Derek Newberry

Trends in the “South” Will Have Serious Affects on the BOP

As heads of the World Bank battle it out over how to curtail corruption in beneficiary countries, a curious trend is forming that could be a far greater threat to the open, global economic system they favor than any graft or bribery scheme. Over the weekend 116 countries were represented at the Non-Aligned Movement meeting in Cuba. These countries largely comprise the symbolic ?South? in the North-South view of global economic and political power.

Pundits around the world saw this as a ?revival? for the NAM after having dwindled following the end of the Cold War. I think the US media makes a mistake in painting this as a general anti-US or anti-Western conference; although it is attended by the likes of Hugo Chavez and President Ahmadinejad, the overall sentiment seems to be a greater need for economic and political independence.This trend is more than symbolic- ?South-South? trade is on the rise, particularly between Africa and Asia, and events like the apparent collapse of WTO negotiations could be triggering a cross-cutting belief that the neoliberal policies pushed by the global ?North? are not helping intended beneficiaries at the BOP.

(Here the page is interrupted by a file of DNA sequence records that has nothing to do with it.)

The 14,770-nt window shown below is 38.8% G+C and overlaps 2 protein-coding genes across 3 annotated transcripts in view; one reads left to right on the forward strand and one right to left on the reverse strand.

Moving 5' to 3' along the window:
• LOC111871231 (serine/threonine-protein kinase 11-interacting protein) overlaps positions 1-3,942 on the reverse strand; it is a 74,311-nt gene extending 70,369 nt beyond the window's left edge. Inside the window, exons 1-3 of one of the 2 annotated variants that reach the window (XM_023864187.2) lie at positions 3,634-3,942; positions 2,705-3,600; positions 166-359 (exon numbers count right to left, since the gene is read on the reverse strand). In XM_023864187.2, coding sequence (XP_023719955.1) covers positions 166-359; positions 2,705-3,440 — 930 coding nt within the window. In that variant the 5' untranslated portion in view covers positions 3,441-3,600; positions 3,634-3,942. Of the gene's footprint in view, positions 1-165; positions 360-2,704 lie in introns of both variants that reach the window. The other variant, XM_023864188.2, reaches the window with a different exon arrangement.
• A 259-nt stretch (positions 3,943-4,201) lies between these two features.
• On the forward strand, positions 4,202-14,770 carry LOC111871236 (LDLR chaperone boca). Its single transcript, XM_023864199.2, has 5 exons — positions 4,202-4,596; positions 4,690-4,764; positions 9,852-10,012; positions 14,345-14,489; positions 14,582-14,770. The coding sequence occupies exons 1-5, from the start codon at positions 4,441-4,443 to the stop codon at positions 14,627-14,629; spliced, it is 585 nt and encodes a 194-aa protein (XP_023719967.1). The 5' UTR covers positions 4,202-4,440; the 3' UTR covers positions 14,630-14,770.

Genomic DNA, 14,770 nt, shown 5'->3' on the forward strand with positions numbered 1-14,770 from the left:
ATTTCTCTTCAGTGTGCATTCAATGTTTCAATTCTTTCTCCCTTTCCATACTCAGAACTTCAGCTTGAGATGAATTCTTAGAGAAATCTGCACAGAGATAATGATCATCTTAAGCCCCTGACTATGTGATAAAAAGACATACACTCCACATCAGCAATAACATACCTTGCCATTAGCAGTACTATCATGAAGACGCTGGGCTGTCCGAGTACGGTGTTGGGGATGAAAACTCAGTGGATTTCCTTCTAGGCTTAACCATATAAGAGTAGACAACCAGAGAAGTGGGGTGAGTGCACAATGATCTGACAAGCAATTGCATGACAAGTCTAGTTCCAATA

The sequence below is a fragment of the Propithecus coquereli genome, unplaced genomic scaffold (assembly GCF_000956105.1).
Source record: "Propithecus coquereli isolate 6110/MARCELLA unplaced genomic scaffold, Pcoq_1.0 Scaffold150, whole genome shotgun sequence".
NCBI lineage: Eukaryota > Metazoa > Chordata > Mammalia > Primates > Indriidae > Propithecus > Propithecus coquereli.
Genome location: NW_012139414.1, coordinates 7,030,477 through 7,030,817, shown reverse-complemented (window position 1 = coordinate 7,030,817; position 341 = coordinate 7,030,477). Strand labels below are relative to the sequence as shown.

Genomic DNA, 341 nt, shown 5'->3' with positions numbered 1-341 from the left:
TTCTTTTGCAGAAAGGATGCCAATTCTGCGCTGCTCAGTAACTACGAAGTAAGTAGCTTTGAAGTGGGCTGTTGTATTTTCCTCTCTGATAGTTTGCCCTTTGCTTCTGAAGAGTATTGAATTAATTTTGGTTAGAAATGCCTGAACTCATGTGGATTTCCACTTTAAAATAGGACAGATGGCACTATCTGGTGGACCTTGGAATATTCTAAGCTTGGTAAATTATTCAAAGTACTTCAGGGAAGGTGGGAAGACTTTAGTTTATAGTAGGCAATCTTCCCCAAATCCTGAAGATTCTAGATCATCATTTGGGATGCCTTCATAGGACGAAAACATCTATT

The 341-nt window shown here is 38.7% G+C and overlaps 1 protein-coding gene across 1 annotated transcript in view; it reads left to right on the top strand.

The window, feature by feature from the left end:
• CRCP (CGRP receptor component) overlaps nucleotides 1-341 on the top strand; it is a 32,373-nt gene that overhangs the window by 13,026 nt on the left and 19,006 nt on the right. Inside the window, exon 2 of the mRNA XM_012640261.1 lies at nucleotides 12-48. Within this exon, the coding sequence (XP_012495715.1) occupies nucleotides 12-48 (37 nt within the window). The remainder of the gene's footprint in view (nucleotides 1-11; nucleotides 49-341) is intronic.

The consequences for the world’s poorest depend on whether the trend is increasing trade but in a limited sphere, or a general withdrawal from global markets. Countries shutting their economies off from international trade as a rebuke of globalization in general will decrease opportunities for the BOP to buy cheap products from competitive producers or sell goods to a wider audience. It remains to be seen whether the desired independence of NAM countries is channeled toward greater economic activity at a regional level or a rejection of more open economic policies.